If we talk about looking for a solution, he finds out that the main point is starting in the education field. He determined that “if these jihadist terrorists were taught about what is really Islam, they probably would have not committed those atrocities”. In the Western countries, the problem is the lack of institutions where people can study Islamic religion so “people turn to their families (who often do not have enough information), to mosques (which frequently are managed by not seasoned professionals) and to Internet (which has only information about Wahhabism)”.

Regarding to Spain, he told me that “in 1992, the government signed an agreement that allowed to teach Islam at school, but it has never been introduced.” The agreement that he mentioned is the “Acuerdo de Cooperación del Estado con la Comisión Islámica de España” included in the Law 26/1992.

Finally, to conclude, I asked him about a short-term resolution to the conflicts in the Middle East and Rafael answered that “these political conflicts will resolve within time period of five years”. I insisted on the end of the jihadist organization but “Daesh is not the problem, is only a sign”, he stated. “Daesh will be eradicated but the phenomenon will be repeated as far as they deal with the underlying problem”.

Rafael Mayor, interviewed by Macarena Dueñas.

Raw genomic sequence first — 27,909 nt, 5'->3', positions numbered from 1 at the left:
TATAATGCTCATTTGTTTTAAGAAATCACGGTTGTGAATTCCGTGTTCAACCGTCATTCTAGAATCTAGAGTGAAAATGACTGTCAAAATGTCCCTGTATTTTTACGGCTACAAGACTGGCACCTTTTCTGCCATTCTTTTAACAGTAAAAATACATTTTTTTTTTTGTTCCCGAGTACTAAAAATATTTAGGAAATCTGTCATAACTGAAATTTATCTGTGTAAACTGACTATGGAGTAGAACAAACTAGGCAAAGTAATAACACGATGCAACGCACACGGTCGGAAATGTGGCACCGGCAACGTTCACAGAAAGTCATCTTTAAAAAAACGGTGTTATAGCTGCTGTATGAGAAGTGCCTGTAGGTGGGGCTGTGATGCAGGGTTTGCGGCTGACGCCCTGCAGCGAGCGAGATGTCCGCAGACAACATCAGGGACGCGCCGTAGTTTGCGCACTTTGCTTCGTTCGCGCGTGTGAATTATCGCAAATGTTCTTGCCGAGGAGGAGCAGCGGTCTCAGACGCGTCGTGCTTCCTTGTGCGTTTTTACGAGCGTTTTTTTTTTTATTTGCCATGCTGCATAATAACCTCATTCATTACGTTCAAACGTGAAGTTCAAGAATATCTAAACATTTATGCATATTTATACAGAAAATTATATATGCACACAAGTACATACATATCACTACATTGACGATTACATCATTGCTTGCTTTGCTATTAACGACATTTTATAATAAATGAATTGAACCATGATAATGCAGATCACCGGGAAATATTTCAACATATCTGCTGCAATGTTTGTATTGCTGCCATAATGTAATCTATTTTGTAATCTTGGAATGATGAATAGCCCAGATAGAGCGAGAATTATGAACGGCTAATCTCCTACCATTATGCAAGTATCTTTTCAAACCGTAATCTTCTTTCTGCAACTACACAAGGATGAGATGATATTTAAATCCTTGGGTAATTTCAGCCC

An interesting conversation with the Tunisian Consul in Madrid

MADRID – Last June 8th I had the pleasure to meet and interview Omar Amine Abdallah, the Tunisian Consul here in Madrid. I have chosen to interview someone from Tunisia because it is one of the few countries, among the Middle East and Maghreb region, that I visited and because I like it.

Omar Abdallah is a Tunisian man. His family comes from Monastir, but he was born and grew up in the capital of Tunisia, Tunis. After the high school (the so-called baccalauréat), he attended the career of Communication and Press. Since he was a child, his dream has been to become a diplomat, so he successfully participated to a ministerial competitive exam and he could attend the two-year diplomatic school. In 2008, he began his first assignment as a diplomat and since 2013 he has been the Consul in Madrid.

IMG-20160608-WA0003The first question that I wanted to address Omar was how the relationship between Spain and Tunisia is and, if in some way, this relationship has been affected by the Arab Spring. Tunisia is a political and business partner for Spain, Omar answered. Between these two countries there is a diplomatic cooperation and a clear will to improve and increase these bilateral relationships. In addition to this, Omar highlighted that the Spanish Government has expressed its support and solidarity to the Tunisian Government and citizens during the post-revolutionary democratic transition. The evidence of this support are the multiple official visits between these two countries in the last few years. For instance, Omar mentioned the frequent visits to the other country of the Ministers of Foreign Affairs and the visit of the Tunisian Prime Minister, Habib Essid, to Spain in November 2015.